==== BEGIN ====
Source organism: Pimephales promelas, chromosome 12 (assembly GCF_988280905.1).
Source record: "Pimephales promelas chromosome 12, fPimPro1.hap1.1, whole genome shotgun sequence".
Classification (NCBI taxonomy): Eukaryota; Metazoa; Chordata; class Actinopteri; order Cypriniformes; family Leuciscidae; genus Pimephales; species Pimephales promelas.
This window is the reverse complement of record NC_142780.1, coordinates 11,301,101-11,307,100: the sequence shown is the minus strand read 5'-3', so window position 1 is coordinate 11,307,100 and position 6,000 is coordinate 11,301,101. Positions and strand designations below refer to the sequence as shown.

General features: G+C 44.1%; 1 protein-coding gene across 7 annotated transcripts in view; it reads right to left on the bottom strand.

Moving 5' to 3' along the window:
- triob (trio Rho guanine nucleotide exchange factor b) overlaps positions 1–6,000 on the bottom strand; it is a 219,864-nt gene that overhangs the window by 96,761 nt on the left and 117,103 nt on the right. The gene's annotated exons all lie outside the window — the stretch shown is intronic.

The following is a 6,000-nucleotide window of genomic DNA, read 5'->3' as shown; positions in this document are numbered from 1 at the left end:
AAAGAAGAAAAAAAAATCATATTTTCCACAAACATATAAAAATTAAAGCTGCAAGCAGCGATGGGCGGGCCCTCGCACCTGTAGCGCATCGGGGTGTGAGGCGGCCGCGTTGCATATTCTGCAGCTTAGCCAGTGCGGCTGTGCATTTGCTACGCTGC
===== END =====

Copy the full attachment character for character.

Source organism: Pimephales promelas, chromosome 12 (assembly GCF_988280905.1).
Source record: "Pimephales promelas chromosome 12, fPimPro1.hap1.1, whole genome shotgun sequence".
Classification (NCBI taxonomy): Eukaryota; Metazoa; Chordata; class Actinopteri; order Cypriniformes; family Leuciscidae; genus Pimephales; species Pimephales promelas.
This window is the reverse complement of record NC_142780.1, coordinates 11,301,101-11,307,100: the sequence shown is the minus strand read 5'-3', so window position 1 is coordinate 11,307,100 and position 6,000 is coordinate 11,301,101. Positions and strand designations below refer to the sequence as shown.

General features: G+C 44.1%; 1 protein-coding gene across 7 annotated transcripts in view; it reads right to left on the bottom strand.

Moving 5' to 3' along the window:
- triob (trio Rho guanine nucleotide exchange factor b) overlaps positions 1–6,000 on the bottom strand; it is a 219,864-nt gene that overhangs the window by 96,761 nt on the left and 117,103 nt on the right. The gene's annotated exons all lie outside the window — the stretch shown is intronic.

The following is a 6,000-nucleotide window of genomic DNA, read 5'->3' as shown; positions in this document are numbered from 1 at the left end:
AAAGAAGAAAAAAAAATCATATTTTCCACAAACATATAAAAATTAAAGCTGCAAGCAGCGATGGGCGGGCCCTCGCACCTGTAGCGCATCGGGGTGTGAGGCGGCCGCGTTGCATATTCTGCAGCTTAGCCAGTGCGGCTGTGCATTTGCTACGCTGC